A little while ago I stumbled across a cool book called Learn The Thai Alphabet In A Day, which teaches an alternative way of learning the Thai alphabet. I had just started learning Thai properly so this system intrigued me as an easier route to getting to grips with the Thai letters.
As you've probably already experienced the Thai “Gor Guy”, “Kor Kai”, “Por Samphao”, Ror Rua” “Lor Ling” system is a little alien to us foreign folk, and as such it can take many months to fully digest all 44 consonants – and then of course there are 32 vowels to learn after that…..sigh.
This book, however, uses fun illustrations that help those who've been brought up using the western alphabet get to grips with the Thai alphabet.
Why This Book is Awesome
It's awesome because it's very intelligent, and no doubt took a long time for the author to put together. It basically takes a letter of the Thai alphabet and creates an illustration that represents the sound of the Thai letter. But that's not the clever part.
The genius is that the illustration replicates the shape of the Thai letter. And so, when you next see that Thai letter you'll remember it's name through a dual association. Here's a couple of examples:
Chor Ching = Chariot Traveller
This is the Thai letter Chor Ching. It's a “ch” sound and normally represented by cymbals in the Thai alphabet. The illustration resembles a Chariot with a traveller onboard, driving through mountainous Terrain. The imagery provides all the information you need to recall when looking at this Thai letter.
1. The sound is Ch (chariot), when used at the start of a word.
2. Its class is High, symbolised by the high mountainous terrain in the background
The illustrations have three backgrounds, each representing the three classes of consonants, as follows:
1. High class consonants have a mountainous background.
2. Middle class consonants have an urban background.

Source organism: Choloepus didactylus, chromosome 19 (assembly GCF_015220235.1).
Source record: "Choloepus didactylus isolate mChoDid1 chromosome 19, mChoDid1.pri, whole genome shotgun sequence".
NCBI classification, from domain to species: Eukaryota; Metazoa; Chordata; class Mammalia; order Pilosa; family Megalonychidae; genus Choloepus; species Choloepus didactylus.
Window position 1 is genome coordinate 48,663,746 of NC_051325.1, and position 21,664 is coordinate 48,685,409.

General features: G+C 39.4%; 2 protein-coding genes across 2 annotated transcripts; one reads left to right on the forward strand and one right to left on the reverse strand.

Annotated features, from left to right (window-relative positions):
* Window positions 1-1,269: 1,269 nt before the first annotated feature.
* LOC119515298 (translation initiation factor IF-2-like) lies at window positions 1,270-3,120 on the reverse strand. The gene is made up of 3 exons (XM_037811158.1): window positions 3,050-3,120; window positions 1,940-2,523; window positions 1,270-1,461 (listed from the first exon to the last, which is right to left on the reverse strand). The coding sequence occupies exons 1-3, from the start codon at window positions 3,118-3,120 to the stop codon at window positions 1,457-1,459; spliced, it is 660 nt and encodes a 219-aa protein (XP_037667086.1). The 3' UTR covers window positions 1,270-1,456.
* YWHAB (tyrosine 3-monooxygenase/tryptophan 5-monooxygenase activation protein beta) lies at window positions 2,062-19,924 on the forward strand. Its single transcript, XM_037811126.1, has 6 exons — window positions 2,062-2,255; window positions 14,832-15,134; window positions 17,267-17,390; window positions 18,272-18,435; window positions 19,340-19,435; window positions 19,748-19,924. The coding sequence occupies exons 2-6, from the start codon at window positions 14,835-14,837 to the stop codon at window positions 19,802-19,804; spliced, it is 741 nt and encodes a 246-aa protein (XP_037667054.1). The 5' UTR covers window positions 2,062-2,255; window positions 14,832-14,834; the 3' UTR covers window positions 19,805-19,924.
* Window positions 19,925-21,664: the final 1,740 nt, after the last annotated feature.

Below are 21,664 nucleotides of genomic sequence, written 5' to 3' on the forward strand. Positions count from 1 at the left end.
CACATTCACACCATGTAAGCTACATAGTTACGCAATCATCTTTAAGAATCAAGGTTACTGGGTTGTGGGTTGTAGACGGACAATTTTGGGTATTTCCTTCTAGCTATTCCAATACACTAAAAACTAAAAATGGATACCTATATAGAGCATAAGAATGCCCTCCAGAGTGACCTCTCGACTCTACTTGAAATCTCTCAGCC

3. Low class consonants have a sea level, seaside background.
Tho Phu Thao = Training by the Sea
Here's another example: Tho Phu Thao, which is normally represented by an old man in the Thai alphabet, is represented here by a man training on Venice beach. The sound is ‘T', and again the shape of the Thai letter is seen in the illustration. This is a low consonant, as represented by the sea level landscape.
Pretty clever huh? So when my teacher says “write Tho Phu Thao”, I simply remember the guy training on Venice beach. The ‘M' shape with the two dumbbells is easy to draw, and I can even tell her what class the consonant is because I know he is on the beach!
Why Learning The Alphabet is a Must…Eventually
It's very common for foreigners to be able to speak Thai but to not be able to read Thai, which is strange, right? Not really, actually, because it's very easy to do. You can learn Thai from Thais and go to school without having to learn the alphabet.
There are plenty of phonetic English translation books, and new oral lessons pop up on Youtube daily. But the fact is, at some point you are going to have to learn the Thai alphabet, if not just for your own sanity.
If you start driving in Thailand you'll want to be able to read road signs, if you want to do business in Thailand you'll need to read contractual literature, and then there's the simple stuff like knowing how to spot a pharmacy sign, the correct gender toilet and basic street signs. Moreover, if you end up with half Thai children you'll want to be able to teach them.
If you are considering learning Thai then learning the Thai alphabet is a must, at least eventually, anyway, so you might as well make a start.
If you are struggling to learn the alphabet with the pictures they use to teach Thai children then this Learn The Thai Alphabet In A Day book will make things a lot easier for you.
As a disclaimer, a day is a little misleading, but certainly doable in a few days, if you put the work in.